Monday, April 14, 2014

Comfort: Part Two

For 2014, as a  talisman, as a focus, I had chosen the word “comfort,” in the belief that I needed to become comfortable with this intense new life of teaching and grad school.  I mean, really, I had retired! And though it is often said that one is busier in retirement than ever before and that it is a happier-busy and all that was true — I loved what I was doing — still I was seeking a balance, a way of comfortably inhabiting this new life, of not running on the edge of exhaustion, dodging and  spinning between planning classes, grading coursework, conducting classes, attending classes, writing my own essays, grading student essays. I would remind myself, often, that I had chosen to do all this.

Comfort as in ease, as in gentle on myself, as in feeling good, as in equilibrium.

It’s a good word and I will stick with it, even though comfort itself has been elusive and scant, even absent, from Day One of the New Year.

New Year’s Eve itself had been comfortable. We try to avoid driving on that particular night, so we had walked the  few blocks into downtown to have dinner at Fourth and "C" Food (yep, fish and chips) , then another block or so over to the old Carnegie Library, now the Petaluma Historical Museum, for a chamber music concert of classical music, all strings.  A different sort of New Year's. Low-key. It was nippy enough to make it feel like December, offering us an excuse to wear winter coats and mufflers, albeit no snow, of course, here in Sonoma County. The musicians were excellent, on a reprieve from the San Francisco Symphony and the Big Gala in the City. It was so -- well, grown-up.  Comfortable.

Cory and her Grandmom Marilyn. 
The next day, New Year’s Day, we took a walk to visit Marilyn, my mother-in-law, at the Rehab Center barely three blocks up the hill from our house where she was recovering from heart surgery. Sunny, barely a breeze. Pleasant. I brought some knitting  (a very late Christmas present) and we hung out for almost two hours, relaxed and chatting, only leaving when she was called to her physical therapy appointment.  We walked down the hill to the local market to get fixin's for a small New Year’s Day dinner; I had thought we could make soup and bring her some later that evening or the next day, but she had brushed that offer aside. Didn't really have an appetite, she'd said.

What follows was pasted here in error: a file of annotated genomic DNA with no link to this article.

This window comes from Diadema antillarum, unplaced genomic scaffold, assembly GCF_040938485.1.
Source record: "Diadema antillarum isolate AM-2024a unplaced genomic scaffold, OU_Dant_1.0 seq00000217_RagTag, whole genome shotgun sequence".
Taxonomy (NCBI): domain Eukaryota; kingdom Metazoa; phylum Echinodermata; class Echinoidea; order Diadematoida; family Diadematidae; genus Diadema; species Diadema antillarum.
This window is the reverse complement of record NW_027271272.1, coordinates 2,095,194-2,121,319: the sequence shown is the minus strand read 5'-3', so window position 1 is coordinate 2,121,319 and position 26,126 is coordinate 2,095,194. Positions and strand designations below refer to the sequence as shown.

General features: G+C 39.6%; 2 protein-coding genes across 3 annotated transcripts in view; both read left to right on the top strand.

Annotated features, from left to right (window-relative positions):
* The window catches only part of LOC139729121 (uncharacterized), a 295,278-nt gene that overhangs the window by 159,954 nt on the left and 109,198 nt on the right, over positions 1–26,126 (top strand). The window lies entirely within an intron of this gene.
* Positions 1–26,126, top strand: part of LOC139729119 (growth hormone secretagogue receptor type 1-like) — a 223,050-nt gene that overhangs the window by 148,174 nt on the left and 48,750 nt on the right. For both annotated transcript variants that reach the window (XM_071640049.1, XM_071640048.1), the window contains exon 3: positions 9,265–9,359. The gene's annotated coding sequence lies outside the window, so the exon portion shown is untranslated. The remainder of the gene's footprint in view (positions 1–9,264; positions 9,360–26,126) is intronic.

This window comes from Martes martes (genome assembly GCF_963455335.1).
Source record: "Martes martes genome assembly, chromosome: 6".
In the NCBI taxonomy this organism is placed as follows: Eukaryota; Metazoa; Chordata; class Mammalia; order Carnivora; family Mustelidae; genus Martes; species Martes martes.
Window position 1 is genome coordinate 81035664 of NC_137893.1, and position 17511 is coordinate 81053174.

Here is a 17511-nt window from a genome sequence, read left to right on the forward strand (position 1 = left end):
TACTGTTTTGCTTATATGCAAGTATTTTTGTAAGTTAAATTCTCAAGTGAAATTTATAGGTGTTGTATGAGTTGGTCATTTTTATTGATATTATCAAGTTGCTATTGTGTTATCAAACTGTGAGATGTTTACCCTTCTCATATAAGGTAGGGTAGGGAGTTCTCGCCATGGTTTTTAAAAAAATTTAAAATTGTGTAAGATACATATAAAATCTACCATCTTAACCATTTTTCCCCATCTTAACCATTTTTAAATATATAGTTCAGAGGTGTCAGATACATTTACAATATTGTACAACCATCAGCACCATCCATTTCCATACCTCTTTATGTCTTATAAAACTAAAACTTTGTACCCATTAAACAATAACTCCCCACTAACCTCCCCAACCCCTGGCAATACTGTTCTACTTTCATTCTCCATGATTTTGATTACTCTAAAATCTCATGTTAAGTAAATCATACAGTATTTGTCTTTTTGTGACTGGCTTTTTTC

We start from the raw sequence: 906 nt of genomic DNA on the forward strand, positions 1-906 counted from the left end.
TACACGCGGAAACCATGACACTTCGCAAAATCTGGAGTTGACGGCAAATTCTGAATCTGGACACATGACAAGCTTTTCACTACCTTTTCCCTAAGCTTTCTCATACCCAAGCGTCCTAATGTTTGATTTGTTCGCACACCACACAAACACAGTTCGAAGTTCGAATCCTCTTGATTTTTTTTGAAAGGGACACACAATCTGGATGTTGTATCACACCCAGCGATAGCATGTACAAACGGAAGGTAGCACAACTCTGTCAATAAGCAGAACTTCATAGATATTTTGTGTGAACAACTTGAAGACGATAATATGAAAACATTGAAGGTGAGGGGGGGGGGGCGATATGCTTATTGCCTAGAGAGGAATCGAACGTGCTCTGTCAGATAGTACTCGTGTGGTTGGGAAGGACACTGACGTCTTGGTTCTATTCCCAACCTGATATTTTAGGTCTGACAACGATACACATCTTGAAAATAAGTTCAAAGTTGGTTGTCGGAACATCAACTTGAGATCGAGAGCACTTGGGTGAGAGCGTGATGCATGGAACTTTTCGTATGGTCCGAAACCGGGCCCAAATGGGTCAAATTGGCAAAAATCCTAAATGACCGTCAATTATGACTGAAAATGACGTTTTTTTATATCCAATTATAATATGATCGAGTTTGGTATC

We weren’t home from our travels but thirty minutes before we got a call from the Rehab Center; Marilyn had cut the PT session short saying she felt tired and out of sorts. They took her back to her room where she lay down to rest. When they went back in fifteen minutes later to check her vitals, she was gone. She had died in her nap.

Our shock was both stunned and loud. We knew in the abstract (as everyone knows) that death is the future for all of us. We knew that given her age and the recent episodes of heart trouble, that death was technically closer for her rather than farther.

She had been so alive. Perhaps not vibrant, but not in rapid decline. New Year's Day we had been cracking jokes; she had admonished us for working too hard, for not taking the time to enjoy living. Yes, she used a walker; yes, we were in the process of installing a stair-lift on her stairs so she could get up to her bedroom; yes, she had said several times that she didn’t think she would “end up like this.”  But the focus, at least for me, had been her continued presence in our life. She would get back to her house; there'd be more holidays and birthdays; more cake, more of her famous Cranberry Jello salad.

And so the idea of comfort – well, we needed the comfort all right; we appreciated every drop of it we received; we offered it freely to family and friends, but it wasn’t the cure we craved. 

Today, 4/14/2014,  would have been her 79th birthday.  Her good cheer, her welcoming smile will always be missed in the tangible plane; will always guide the direction of our hearts.